As for the story about Trump declaring a $916 million loss in 1995 and potentially paying no federal income taxes for 18 years, Trump surrogates responded by saying how it proves how smart Trump is. "I mean, the reality is he's a genius," Rudy Giuliani said on "Meet the Press" yesterday. "What he did was he took advantage of something that could save his enterprise." Added Chris Christie on Fox, per NBC's Ali Vitali: "There's no one who has shown more genius in their way to maneuver around the tax code and rightfully use the laws to do that." But to us, the real story here isn't that Trump avoided paying federal income taxes -- instead, it's that someone who portrays himself to be an economic and business wizard lost nearly $1 billion in one year. And that he ultimately profited from that loss, while others (investors, contractors) took a hit. "Ordinary investors in the new company … saw the value of their shares plunge to 17 cents from $35.50, while scores of contractors went unpaid for work on Mr. Trump's casinos and casino bondholders received pennies on the dollar," the Times writes.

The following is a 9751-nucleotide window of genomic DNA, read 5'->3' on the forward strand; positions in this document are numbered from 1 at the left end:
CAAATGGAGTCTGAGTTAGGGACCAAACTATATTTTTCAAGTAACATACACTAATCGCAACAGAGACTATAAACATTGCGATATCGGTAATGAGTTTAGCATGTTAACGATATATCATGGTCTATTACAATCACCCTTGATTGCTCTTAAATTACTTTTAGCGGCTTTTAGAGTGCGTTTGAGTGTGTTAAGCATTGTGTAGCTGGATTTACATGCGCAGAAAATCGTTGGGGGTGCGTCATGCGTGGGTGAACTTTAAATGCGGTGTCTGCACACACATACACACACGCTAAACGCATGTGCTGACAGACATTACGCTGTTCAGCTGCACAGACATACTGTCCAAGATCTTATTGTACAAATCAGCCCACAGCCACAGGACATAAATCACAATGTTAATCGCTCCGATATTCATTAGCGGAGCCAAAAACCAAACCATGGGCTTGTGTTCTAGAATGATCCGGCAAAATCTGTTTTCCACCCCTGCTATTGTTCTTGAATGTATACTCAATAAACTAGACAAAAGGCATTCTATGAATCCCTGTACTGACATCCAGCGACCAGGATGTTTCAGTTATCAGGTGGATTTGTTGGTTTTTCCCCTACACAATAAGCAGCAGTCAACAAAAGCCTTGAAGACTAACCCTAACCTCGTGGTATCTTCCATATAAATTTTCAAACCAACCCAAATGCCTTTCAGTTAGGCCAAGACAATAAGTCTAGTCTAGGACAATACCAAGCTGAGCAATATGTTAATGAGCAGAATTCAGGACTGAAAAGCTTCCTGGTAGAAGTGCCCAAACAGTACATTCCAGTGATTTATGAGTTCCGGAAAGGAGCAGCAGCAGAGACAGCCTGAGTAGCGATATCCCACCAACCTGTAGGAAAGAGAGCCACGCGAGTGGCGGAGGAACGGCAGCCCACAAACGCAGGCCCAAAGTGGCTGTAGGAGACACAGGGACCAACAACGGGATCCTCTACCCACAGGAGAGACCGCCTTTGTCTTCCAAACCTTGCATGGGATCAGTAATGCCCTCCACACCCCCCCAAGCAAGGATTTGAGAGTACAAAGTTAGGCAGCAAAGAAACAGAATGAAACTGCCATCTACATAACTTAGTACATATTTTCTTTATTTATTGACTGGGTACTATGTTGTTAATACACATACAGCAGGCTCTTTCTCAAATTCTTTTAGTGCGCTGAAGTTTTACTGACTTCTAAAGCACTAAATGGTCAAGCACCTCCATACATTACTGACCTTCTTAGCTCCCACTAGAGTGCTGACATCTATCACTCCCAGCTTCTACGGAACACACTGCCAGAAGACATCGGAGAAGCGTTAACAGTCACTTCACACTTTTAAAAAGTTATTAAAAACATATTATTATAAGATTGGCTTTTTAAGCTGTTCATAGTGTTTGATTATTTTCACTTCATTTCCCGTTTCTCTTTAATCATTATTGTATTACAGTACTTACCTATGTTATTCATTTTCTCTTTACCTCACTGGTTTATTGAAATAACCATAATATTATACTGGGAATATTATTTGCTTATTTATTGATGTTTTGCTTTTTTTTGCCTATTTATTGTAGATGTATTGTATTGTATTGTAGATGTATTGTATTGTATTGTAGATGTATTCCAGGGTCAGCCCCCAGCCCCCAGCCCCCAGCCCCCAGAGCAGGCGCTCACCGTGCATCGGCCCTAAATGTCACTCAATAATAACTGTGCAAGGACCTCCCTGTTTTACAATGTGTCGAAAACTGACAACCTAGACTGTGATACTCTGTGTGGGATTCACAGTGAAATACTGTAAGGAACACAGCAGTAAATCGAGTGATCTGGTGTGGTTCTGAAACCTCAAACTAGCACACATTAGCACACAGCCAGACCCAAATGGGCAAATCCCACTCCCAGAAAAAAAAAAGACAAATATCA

Trump campaign responds to the AP's "The Apprentice" report
And as for the AP's report that Trump demeaned women on "The Apprentice," the Trump campaign issued this response: "These outlandish, unsubstantiated, and totally false claims fabricated by publicity hungry, opportunistic, disgruntled former employees, have no merit whatsoever. The Apprentice was one of the most successful prime time television shows of all time and employed hundreds of people over many years, many of whom support Mr. Trump's candidacy."
Clinton returns to Ohio
Meanwhile, Hillary Clinton today campaigns in Ohio -- her first visit to the Buckeye State since Sept. 5, per NBC's Monica Alba. On "Meet" yesterday, Clinton Campaign Manager Robby Mook said Team Clinton wasn't writing off Ohio. "Ohio's a battleground state. I think either candidate can win it. We're working incredibly hard. I think Secretary Clinton can win it. And we're going, we're going to keep working to make sure that happens." But here's the reality for the Clinton campaign: Among the toss-up states, it's likely to win North Carolina and Florida BEFORE winning Ohio. And winning North Carolina and Florida puts her above 300 electoral votes. So Ohio is a luxury for the Clinton campaign, not a necessity.